Northern Ireland

Music teacher Claire Thompson's music exams were fake

Lisburn Magistrates Court
Image caption District Judge Rosemary Watters told the single mum she had "never dealt" with a fraud like hers before

A music teacher who duped five families into believing their children were sitting piano exams has been given a two year probation order.

Claire Thompson, 25, pleaded guilty to 14 offences of fraud by false representation and two further counts of using a false instrument between 1 January 2010 and 1 November 2011.

The judge warned any breach would see her re-sentenced.

A police investigation began after a number of parents complained.

A prosecution lawyer had told Lisburn Magistrates Court how the police first began investigating Thompson in November 2011 when a number of parents alleged the music exams their children had sat "were not legitimate".

They told police how although Thompson had been teaching their children how to play the piano and other instruments over the then previous two years, exams apparently registered with the London College of Music (LCM) were fake.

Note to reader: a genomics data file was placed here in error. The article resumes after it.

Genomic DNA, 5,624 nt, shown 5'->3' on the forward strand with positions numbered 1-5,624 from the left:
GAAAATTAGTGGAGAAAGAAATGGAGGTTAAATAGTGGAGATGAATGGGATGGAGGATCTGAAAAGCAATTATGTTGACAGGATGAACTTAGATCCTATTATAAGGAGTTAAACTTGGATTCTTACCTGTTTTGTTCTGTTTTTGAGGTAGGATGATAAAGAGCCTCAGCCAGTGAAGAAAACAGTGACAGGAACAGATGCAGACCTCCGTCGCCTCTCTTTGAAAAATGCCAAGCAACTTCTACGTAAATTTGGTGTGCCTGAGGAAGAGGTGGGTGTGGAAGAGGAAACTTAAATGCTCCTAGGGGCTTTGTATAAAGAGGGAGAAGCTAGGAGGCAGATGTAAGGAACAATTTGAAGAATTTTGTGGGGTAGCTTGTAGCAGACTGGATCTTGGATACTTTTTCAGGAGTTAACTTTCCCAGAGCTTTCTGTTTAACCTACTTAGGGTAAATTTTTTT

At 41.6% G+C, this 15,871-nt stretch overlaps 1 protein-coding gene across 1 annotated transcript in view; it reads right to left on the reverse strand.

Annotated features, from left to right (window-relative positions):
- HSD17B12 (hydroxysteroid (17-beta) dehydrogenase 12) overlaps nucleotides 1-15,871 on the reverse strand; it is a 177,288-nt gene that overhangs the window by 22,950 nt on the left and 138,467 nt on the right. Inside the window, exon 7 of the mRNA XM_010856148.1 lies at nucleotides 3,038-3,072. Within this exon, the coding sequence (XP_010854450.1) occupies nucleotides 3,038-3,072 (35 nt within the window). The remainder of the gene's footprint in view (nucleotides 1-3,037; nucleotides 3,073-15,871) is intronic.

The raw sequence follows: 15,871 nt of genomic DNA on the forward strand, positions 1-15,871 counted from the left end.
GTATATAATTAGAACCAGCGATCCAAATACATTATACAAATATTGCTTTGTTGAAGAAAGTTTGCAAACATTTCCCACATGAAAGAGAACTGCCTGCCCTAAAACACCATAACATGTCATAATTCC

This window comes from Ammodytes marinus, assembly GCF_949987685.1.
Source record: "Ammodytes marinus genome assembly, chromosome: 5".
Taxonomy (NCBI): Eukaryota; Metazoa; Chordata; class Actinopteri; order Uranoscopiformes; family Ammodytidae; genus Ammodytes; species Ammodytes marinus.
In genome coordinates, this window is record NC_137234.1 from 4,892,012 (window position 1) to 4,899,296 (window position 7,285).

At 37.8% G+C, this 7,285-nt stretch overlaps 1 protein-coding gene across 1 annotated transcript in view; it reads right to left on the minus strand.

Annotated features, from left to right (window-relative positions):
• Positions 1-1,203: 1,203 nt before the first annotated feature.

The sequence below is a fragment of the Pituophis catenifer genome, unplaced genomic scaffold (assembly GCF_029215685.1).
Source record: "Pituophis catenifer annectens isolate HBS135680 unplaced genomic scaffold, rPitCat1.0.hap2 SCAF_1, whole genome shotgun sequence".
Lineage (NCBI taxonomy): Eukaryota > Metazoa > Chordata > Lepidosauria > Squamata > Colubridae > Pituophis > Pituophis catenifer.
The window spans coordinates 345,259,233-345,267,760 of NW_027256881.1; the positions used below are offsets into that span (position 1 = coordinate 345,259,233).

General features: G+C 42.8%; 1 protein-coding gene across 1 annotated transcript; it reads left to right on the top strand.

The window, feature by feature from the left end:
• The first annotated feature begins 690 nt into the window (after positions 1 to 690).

'Bogus'

The lawyer recounted how police investigations revealed the LCM "did not have any record of them entering the exams or of the defendant being one of their affiliates" and that other families had also been duped by her.

"Lessons were provided, exams paid for and certificates produced," said the lawyer "but in the investigation the exams and certificates were found to be bogus."

Thompson, of Old Hillsborough Road, Lisburn, County Antrim, was questioned about the allegations, but tried to shift the blame onto a supposedly new course co-ordinator, further claiming that she could not provide any contact details for the woman.

The lawyer said that by her guilty pleas to the 16 offences, Thompson now accepted her claims were lies and that the certificates provided by her had been doctored.

In total said the lawyer, Thompson deceived seven children from five separate families.

A defence lawyer said his client had instructed him to "extend her regret, embarrassment, shame and apologies to all of the families for the distressed caused".

District Judge Rosemary Watters told the single mother she had "never dealt" with a fraud like hers before but that nevertheless, it was serious given the "breach of trust" and that it "involved children and their families who were distressed".

As well as the two year probation programme, during which time Thompson was ordered to undergo a "thinking skills course," the judge also ordered her to pay £50 to each of the families, allowing her ten weeks to pay.